Continuing the litany of unsafe and unreasonable conduct, when confronted with a fire Rose elected to try and extinguish it by throwing his flammable canvas and fleece jacket on the flames and stomping on it, an approach that likely did little more than exacerbate the situation. Rose’s opinion that his approach was adequate and that the fire was out before claimant arrived was contradicted by all of the other evidence, in particular the charred wall, the fact that four fire extinguishers were used before the fire was controlled and the smoke conditions described by all of the witnesses.

Upon hearing the alarm, claimant responded to the fire and, with knowledge that there were patients on the same floor, as well as on the floors above and below, did what he perceived to be his job. As Justice Cardozo famously wrote in Wagner v International Ry. Co. (232 NY 176, 180):
“Danger invites rescue. The cry of distress is the summons to relief. The law does not ignore these reactions of the mind in tracing conduct to its consequences. It recognizes them as normal. It places their effects within the range of the natural and probable. The wrong that imperils life is a wrong to the imperilled victim; it is a wrong also to his rescuer.”
Defendant’s position in this case was that claimant’s actions, particularly his action in returning to the still burning fire after he had emptied three extinguishers into it, were unreasonable because the fire was too large for him to fight and he should have left the area and waited for the fire department to arrive. This is the same argument that was rejected in Breslin v State of New York (189 Misc 547, 549-550), involving injuries received by a resident of a State school while attempting to extinguish a fire caused by negligent disposal of flammable materials. The court wrote:
“It seems to us that the State is in effect saying that the claimant, upon perceiving the danger, should forthwith have run away, leaving the instructor to shift for himself with the blazing barrel as best he might, whatever the consequence to him or to the school building. We do not propose to countenance any such cowardly proposition, and do not believe it to represent the law.”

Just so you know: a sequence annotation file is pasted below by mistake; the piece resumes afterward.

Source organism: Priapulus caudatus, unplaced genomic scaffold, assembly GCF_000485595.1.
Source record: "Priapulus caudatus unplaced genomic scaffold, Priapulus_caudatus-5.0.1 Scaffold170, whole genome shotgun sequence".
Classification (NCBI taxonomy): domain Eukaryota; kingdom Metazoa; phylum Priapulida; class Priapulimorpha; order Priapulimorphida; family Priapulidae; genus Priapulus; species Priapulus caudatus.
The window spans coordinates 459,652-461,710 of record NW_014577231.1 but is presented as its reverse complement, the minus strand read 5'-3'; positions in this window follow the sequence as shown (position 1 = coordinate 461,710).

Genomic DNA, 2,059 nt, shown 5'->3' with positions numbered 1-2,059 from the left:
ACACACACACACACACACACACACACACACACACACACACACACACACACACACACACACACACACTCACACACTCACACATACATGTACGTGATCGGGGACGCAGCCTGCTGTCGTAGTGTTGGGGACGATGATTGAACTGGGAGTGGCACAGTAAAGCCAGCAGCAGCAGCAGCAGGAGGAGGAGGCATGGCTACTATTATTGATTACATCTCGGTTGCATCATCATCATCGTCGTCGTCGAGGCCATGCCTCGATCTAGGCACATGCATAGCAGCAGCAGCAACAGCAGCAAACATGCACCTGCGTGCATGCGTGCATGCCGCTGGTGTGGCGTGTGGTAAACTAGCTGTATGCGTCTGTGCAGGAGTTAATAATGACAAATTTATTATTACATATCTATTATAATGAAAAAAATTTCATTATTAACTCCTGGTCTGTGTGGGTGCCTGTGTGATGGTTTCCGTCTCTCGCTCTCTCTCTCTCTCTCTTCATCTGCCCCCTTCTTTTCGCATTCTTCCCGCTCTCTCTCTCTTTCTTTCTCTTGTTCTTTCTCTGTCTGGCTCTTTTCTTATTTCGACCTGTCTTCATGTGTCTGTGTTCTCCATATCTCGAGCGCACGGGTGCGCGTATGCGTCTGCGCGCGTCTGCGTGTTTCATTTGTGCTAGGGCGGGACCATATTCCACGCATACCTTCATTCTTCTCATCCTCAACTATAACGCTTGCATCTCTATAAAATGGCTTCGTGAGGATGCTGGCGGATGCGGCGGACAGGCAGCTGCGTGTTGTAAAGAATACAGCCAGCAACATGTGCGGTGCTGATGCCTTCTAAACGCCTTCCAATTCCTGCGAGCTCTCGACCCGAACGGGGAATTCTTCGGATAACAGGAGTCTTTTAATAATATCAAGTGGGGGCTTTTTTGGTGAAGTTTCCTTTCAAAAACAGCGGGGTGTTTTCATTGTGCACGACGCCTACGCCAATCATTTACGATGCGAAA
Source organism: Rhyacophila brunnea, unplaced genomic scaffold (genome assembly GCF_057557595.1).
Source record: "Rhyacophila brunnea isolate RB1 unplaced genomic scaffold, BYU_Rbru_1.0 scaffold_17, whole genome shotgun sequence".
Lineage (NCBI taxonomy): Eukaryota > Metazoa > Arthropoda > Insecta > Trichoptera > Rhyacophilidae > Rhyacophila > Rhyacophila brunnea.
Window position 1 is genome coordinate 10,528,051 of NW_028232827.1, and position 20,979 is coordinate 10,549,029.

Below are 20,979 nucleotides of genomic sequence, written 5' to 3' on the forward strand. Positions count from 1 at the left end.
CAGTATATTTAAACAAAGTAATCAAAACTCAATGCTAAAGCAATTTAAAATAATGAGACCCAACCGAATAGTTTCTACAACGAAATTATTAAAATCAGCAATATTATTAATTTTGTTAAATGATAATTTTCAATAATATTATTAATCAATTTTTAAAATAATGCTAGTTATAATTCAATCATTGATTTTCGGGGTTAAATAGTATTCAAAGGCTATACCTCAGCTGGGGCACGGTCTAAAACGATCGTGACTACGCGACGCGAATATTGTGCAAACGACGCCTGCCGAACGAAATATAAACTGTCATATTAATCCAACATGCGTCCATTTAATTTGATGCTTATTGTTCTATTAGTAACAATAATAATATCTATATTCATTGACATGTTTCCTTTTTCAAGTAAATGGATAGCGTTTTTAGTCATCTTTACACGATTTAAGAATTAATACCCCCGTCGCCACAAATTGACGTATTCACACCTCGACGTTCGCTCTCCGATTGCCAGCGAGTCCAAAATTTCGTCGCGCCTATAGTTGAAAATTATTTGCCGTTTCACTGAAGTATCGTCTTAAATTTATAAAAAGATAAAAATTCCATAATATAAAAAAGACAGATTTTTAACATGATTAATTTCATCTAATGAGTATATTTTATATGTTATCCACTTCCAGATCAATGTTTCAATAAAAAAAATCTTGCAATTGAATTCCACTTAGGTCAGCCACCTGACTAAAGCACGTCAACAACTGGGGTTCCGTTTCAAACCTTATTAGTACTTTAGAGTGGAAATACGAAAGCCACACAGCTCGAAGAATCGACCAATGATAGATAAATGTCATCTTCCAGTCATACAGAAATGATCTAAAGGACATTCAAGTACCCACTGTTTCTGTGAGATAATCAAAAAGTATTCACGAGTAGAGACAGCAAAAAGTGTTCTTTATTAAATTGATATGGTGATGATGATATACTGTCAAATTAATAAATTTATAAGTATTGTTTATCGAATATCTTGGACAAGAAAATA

Under these circumstances,
“the reasonableness of claimant’s actions to prevent injury to others should be judged by what a reasonable person would do under the same exigencies (Johnson v. Hickson, 43 NY2d 906, 908; Hart v. Scribner, 44 AD2d 59, 64). Claimant will not be ‘held to the standard of care for his own safety that reflective and objective after judgment might suggest’ (Rossman v. La Grega, 28 NY2d 300, 305), and ‘[m]ere error of judgment or wrong choice of action is not negligence when one is called upon to act quickly in the face of peril’ (PJI 2:14).”
Dubacs v State of New York
(140 AD2d 968, 969; see also Rivera v New York City Transit Auth., 77 NY2d 322).

While some might argue that claimant was foolhardy to have attempted to extinguish this fire, the court finds that his conduct, viewed against the standard of a reasonable hospital employee under such circumstances, cannot be faulted. It certainly cannot be the basis for finding either that it constituted comparative fault or that it constituted a superceding cause, relieving defendant of responsibility for the consequences of the negligent actions of its employees.

When defendant’s employees undertook to operate a welding tool in close proximity to flammable material which they themselves had placed there, which could easily have been removed from the welding site and, without a fire extinguisher within reach, they created the unreasonable risk of fire and the concomitant risk that someone would be injured fighting the fire. The fact that the flammable material was located below and around a heavy steel door that was balanced on a cart on an angle just added to the risk of injury. The subsequent events – a hospital employee responding to the fire and being injured by the steel door in a room so filled with smoke that he could not see it – were an eminently foreseeable result of this negligent conduct. The court finds that defendant’s negligence was the sole proximate cause of claimant’s injuries.

Accordingly, the Clerk of the Court is directed to enter an interlocutory judgment in claimant’s favor. A trial on damages will be scheduled upon the filing of this decision. In view of this decision, all motions not determined at trial are denied.


October 6, 2009
White Plains, New York

HON. STEPHEN J. MIGNANO
Judge of the Court of Claims




[1].Unless otherwise indicated, all quotations are from the electronically recorded trial proceedings.